One would not ordinarily think that avid sports fans and soap opera stars would travel in the same circles. Thanks to a new advertising campaign, these two worlds will collide. ESPN has tapped several soap stars to promote its Fantasy Baseball league.
In another showing of corporate synergy, Disney-owned ESPN is teaming up with ABC Daytime to promote its 2008 Fantasy Baseball game. While seemingly from two different words, the company's marketing department devised a campaign that bridges the gap between the outfield and the world of soaps.
Known as the "Endless Drama," the campaign will team prominent ABC Daytime stars with baseball pros in a series of commercials. Featured soap stars appearing in the ads are All My Children's Rebecca Budig (Greenlee Smythe) and Cameron Mathison (Ryan Lavery) and One Life to Live's John Brotherton (Jared Banks), David Fumero (Cristian Vega), John-Paul Lavoisier (Rex Balsom) and Bree Williamson (Jessica Buchanan).
David Andrew MacDonald (ex-Edmund Winslow, Guiding Light) is also featured in the ads, which led to rumors that the soap vet was headed to One Life to Live. A spokesperson for One Life to Live states that MacDonald was there only to film the commercial.
Appearing from Major League Baseball are Florida Marlin Hanley Ramirez, Los Angeles Angels' Torii Hunter, Jorge Posada of the New York Yankees and Philadelphie Phillie Chase Utley.
The "Endless Drama" campaign begins on March 3rd, 2008 on ESPN's various networks and web sites.
During the strike, nearly all forms of entertainment grinded to a halt. Without writers, primetime series were unable to produce scripts for new episodes. Networks were forced to air reruns, hurry production of already-penned midseason replacements, and fill scheduling voids with unscripted programming such as reality series and news specials. Awards shows were scrapped because there were no writers to pen monologues and actors honored the writers' picket lines, refusing to attend ceremonies where WGA members were striking.
Daytime, however, was mostly unfazed by the strike. Somehow the soaps continued to put out their usual five weekday episodes week in and week out. Exactly how daytime pushed on where other genres failed is a mixture of foresight and luck. Most daytime drama series stockpiled scripts well in advance of the strike. The cushion allowed the soaps to continue normal production well into the strike. As the number of reserve scripts dwindled, networks executives stepped in to help write new material. Several writers invoked a financial hardship clause in their union membership in order to return to work. The financial core, or "fi-core," out allowed these writers to remain on the job while still maintaining their WGA membership. The most notable among those taking "fi-core" status were All My Children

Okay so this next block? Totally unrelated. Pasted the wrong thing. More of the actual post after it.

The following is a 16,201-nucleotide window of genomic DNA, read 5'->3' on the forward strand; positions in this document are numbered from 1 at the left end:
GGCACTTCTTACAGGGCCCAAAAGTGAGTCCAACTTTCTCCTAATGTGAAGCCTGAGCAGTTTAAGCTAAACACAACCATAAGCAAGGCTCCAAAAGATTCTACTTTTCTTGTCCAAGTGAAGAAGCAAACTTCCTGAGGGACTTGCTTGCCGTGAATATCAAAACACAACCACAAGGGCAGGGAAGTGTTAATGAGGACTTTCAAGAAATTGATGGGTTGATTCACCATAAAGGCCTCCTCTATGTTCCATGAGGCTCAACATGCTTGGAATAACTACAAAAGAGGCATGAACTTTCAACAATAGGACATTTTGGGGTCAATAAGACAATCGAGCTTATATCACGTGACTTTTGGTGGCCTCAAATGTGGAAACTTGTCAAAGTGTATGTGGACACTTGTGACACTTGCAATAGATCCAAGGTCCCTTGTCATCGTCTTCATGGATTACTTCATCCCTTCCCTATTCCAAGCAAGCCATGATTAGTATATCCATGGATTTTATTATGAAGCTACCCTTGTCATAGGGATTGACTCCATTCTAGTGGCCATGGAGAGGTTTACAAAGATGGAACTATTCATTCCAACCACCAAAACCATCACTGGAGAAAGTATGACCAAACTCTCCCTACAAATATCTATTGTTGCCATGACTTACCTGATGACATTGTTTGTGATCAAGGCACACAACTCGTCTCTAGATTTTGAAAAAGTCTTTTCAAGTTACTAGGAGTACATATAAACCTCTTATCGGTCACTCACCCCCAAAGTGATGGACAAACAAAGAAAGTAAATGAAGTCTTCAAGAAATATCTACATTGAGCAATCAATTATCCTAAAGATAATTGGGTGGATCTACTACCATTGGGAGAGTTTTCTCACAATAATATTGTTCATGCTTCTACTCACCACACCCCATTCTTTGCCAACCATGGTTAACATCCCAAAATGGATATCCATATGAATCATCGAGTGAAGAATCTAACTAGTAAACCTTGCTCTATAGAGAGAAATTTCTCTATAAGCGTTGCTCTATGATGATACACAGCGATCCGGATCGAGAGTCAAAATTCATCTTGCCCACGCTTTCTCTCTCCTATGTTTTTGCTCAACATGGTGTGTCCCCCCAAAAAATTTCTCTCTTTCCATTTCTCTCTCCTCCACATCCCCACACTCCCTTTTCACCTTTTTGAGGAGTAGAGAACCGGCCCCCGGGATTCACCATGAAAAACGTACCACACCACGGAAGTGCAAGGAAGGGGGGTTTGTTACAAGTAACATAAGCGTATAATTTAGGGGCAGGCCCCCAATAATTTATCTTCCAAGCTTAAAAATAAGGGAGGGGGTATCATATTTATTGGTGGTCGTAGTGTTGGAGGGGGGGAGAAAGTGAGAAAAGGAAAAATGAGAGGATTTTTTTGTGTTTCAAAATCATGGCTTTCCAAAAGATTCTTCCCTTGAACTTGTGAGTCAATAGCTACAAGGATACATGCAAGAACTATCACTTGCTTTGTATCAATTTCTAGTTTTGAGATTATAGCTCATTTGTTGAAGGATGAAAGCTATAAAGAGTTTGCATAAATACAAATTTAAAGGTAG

's head writers James Harmon Brown and Barbara Esensten.
Other soaps operated by using "scab" writers -- non-union members or union members secretly crossing the picket lines - to put together their shows. More than 130 striking daytime writers
signed their names to a letter asserting their loyalty to the WGA and denying any allegations of strike-breaking.
During the strike, NBC's Days of our Lives
fired its entire writing staff. In total, nine members were sent packing
. Now, however, with the strike over, the show is reportedly re-hiring all of the unemployed scribes. According to a post on blog site Deadline Hollywood, a daytime source reported that "the staff of Days of Our Lives, who had all been fired last week, were getting their jobs back. And that a striking writer, if fired, had to be replaced by a striking writer. Not a scab, and not a fi-core member."
While daytime continues on with its business as usual attitude, there are expected to be some shake ups. Top-rated CBS soap The Young and the Restless
is widely believed to be chomping at the bit to fire head writer Lynn Marie Latham. Latham, who also serves as executive producer on the show, refused to perform any non-writing duties for Y&R during the strike. Though it is not believed that Latham would be fired for that reason alone, the show's sagging ratings and growing discontent among viewers certainly makes her position much more precarious.
Primetime television is expected to take much longer to rebound. At best, new episodes of popular primetime series will not appear for another month. ABC plans to have new episodes of several of its primetime hits, such as "Desperate" and "Ugly Betty" by late-April. The network's "Boston Legal" is expected to be the first show to have the cameras rolling, with production resuming as early as next week. CBS is moving ahead with new episodes of its three editions of "CSI." NBC is predicted to focus on bringing back its higher rated sitcoms. Many programs may not return until the new Fall season.
According to Jack Kyser, the chief economist for the Los Angeles Economic Development Corp., the strike cost Los Angeles nearly $3.2 billion in direct and indirect costs.
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